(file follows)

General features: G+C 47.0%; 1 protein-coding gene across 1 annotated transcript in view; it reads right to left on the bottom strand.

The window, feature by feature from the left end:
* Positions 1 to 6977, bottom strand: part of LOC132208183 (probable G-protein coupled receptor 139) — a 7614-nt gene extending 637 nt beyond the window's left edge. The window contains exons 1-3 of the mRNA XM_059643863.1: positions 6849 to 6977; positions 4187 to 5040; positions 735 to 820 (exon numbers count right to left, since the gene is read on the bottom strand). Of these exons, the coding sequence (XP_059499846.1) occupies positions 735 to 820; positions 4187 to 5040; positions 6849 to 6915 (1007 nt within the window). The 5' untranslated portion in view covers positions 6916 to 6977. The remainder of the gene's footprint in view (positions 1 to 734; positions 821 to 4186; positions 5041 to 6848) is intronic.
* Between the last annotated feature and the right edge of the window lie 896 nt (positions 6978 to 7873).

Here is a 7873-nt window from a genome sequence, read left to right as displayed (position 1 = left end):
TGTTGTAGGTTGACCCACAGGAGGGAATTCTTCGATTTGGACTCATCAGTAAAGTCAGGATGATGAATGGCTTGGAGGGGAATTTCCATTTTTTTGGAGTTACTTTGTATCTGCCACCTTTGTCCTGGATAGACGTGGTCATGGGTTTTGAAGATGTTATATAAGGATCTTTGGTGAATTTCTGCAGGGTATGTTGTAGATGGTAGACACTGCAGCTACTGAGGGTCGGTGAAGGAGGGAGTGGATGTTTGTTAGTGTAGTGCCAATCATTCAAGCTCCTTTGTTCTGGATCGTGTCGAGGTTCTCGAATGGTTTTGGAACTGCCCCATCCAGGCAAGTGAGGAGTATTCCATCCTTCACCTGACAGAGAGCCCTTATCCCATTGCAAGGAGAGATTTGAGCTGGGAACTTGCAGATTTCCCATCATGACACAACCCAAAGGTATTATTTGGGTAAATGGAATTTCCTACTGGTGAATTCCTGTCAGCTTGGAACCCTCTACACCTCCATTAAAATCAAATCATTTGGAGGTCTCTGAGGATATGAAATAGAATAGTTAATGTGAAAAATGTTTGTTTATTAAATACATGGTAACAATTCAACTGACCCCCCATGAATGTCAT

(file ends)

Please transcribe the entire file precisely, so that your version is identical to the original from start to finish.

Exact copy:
General features: G+C 47.0%; 1 protein-coding gene across 1 annotated transcript in view; it reads right to left on the bottom strand.

The window, feature by feature from the left end:
* Positions 1 to 6977, bottom strand: part of LOC132208183 (probable G-protein coupled receptor 139) — a 7614-nt gene extending 637 nt beyond the window's left edge. The window contains exons 1-3 of the mRNA XM_059643863.1: positions 6849 to 6977; positions 4187 to 5040; positions 735 to 820 (exon numbers count right to left, since the gene is read on the bottom strand). Of these exons, the coding sequence (XP_059499846.1) occupies positions 735 to 820; positions 4187 to 5040; positions 6849 to 6915 (1007 nt within the window). The 5' untranslated portion in view covers positions 6916 to 6977. The remainder of the gene's footprint in view (positions 1 to 734; positions 821 to 4186; positions 5041 to 6848) is intronic.
* Between the last annotated feature and the right edge of the window lie 896 nt (positions 6978 to 7873).

Here is a 7873-nt window from a genome sequence, read left to right as displayed (position 1 = left end):
TGTTGTAGGTTGACCCACAGGAGGGAATTCTTCGATTTGGACTCATCAGTAAAGTCAGGATGATGAATGGCTTGGAGGGGAATTTCCATTTTTTTGGAGTTACTTTGTATCTGCCACCTTTGTCCTGGATAGACGTGGTCATGGGTTTTGAAGATGTTATATAAGGATCTTTGGTGAATTTCTGCAGGGTATGTTGTAGATGGTAGACACTGCAGCTACTGAGGGTCGGTGAAGGAGGGAGTGGATGTTTGTTAGTGTAGTGCCAATCATTCAAGCTCCTTTGTTCTGGATCGTGTCGAGGTTCTCGAATGGTTTTGGAACTGCCCCATCCAGGCAAGTGAGGAGTATTCCATCCTTCACCTGACAGAGAGCCCTTATCCCATTGCAAGGAGAGATTTGAGCTGGGAACTTGCAGATTTCCCATCATGACACAACCCAAAGGTATTATTTGGGTAAATGGAATTTCCTACTGGTGAATTCCTGTCAGCTTGGAACCCTCTACACCTCCATTAAAATCAAATCATTTGGAGGTCTCTGAGGATATGAAATAGAATAGTTAATGTGAAAAATGTTTGTTTATTAAATACATGGTAACAATTCAACTGACCCCCCATGAATGTCAT